Letter: Antrim Grove allotment solution is not an environmental one

A woman working on her allotment at Fulham Palace Meadows, South West London.

There are concerns about the soil replacement on the Antrim Grove and Branch Hill allotment sites - Credit: PA Images

Allotment concerns

Phil Wilson, allotment tenant, Belsize Park, writes:

It may be a case of more turmoil than toil on the Antrim Grove and Branch Hill allotment sites this summer. Plots are already being neglected as tenants struggle to come to terms with growing restrictions and the idea of drastic changes to be made by Camden over the winter. I think many are finding the combination overwhelming and feel dispirited?

Work is needed because of negative soil tests done last July, but Camden’s plans for soil replacement and remediation are a cause for concern. Both sites failed the soil tests, with high levels of lead and arsenic and on one site traces of asbestos. The confusion stems from Camden’s imposed solution which is being strongly contested on both sites.

Something was required to deal with the situation, but Camden are forcing through an unsympathetic solution that will see all trees removed and will be a catastrophe for wildlife. There has been no meaningful consultation and plotholders have been left very much in the dark.


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Camden’s preferred system - indeed the only system they are now contemplating - is difficult to explain to general readers, but it will see the allotments turned initially into building sites as they are stripped of all vegetation. A perimeter wall of “gabions” (rocks in wire cages, normally used as retaining walls) will be made and a no-dig membrane placed across the entire site on which imported soil will be dumped. All existing trees will be taken out by the contractors plus other mature plants and bushes. Including roses and some wonderfully mature lavenders on Antrim Grove that buzz with bees all summer long. I don’t think it will be too much of an exaggeration to say it will be an environmental disaster. Both sites act as “green lungs” in high-density areas.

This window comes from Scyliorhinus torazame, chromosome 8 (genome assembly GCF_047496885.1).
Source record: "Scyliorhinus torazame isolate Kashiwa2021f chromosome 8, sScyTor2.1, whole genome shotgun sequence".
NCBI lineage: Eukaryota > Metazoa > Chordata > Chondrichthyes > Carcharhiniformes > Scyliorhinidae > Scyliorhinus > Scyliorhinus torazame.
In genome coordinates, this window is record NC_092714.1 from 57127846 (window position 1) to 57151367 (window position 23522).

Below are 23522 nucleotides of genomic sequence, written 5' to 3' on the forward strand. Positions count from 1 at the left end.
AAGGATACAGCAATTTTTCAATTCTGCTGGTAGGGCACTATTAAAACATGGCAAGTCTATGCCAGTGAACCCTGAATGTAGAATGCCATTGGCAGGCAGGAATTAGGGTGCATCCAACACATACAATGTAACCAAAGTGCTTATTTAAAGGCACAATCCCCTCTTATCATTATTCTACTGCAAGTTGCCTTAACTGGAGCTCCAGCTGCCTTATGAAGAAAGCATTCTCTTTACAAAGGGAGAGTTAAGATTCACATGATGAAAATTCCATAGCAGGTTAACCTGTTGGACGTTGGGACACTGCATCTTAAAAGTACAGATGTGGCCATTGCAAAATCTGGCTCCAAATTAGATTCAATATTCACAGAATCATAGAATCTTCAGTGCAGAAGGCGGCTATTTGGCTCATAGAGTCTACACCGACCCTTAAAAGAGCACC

The loss of mature fruit trees with their spring blossom and the established flowering shrubs will have a massive effect on bees, bumblebees, insects generally and other pollinators. Several years ago, the Antrim Grove allotment was visited by scientists seeking to plot a path to encourage bees in to London, showing the site’s potential importance.

A common frog in a garden in Long Eaton, Nottingham after the heavy overnight rain.

The loss of ponds and informal wildlife refuges on the Antrim Grove and Branch Hill allotments will devastate small animals such as frogs - Credit: PA

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The loss of ponds and informal wildlife refuges will devastate small animals such as frogs - both sites have many small ponds with frogs, toads (and newts on Branch Hill). The new frogs produced this year will not be able to return to their breeding ponds next year as normal. The ponds will have been filled in and the gabions around the perimeter will inhibit the return and movement of wildlife. Calls for an independent environmental assessment have fallen on deaf ears.

Camden have agreed that the sites will remain as allotments. For now. But both sites occupy increasingly valuable land so no-one is too sure about the long-term future. There was an earlier system proposed of creating raised beds, which many feel was preferable. It would have allowed us to keep our trees and would have been less harmful to wildlife. It would also have used less imported soil. Camden rejected that proposal on the basis of cost, but it looks like a case of false economies and priorities.

What Camden are now imposing is very much an “engineering” solution, not an environmental one. No-one can tell us what will happen to the sites in the future when the membrane needs to be replaced (so much easier under the “raised-bed” system). Nor can I see how this system will work in the sloping valley at Branch Hill. They are unable to show examples of this “gabion” system being used elsewhere or give us a final design; although we believe a contract has already been awarded. They are now rushing the project through  but it appears to have been poorly conceived and planned. It is not a sustainable solution and looks increasingly short-sighted.

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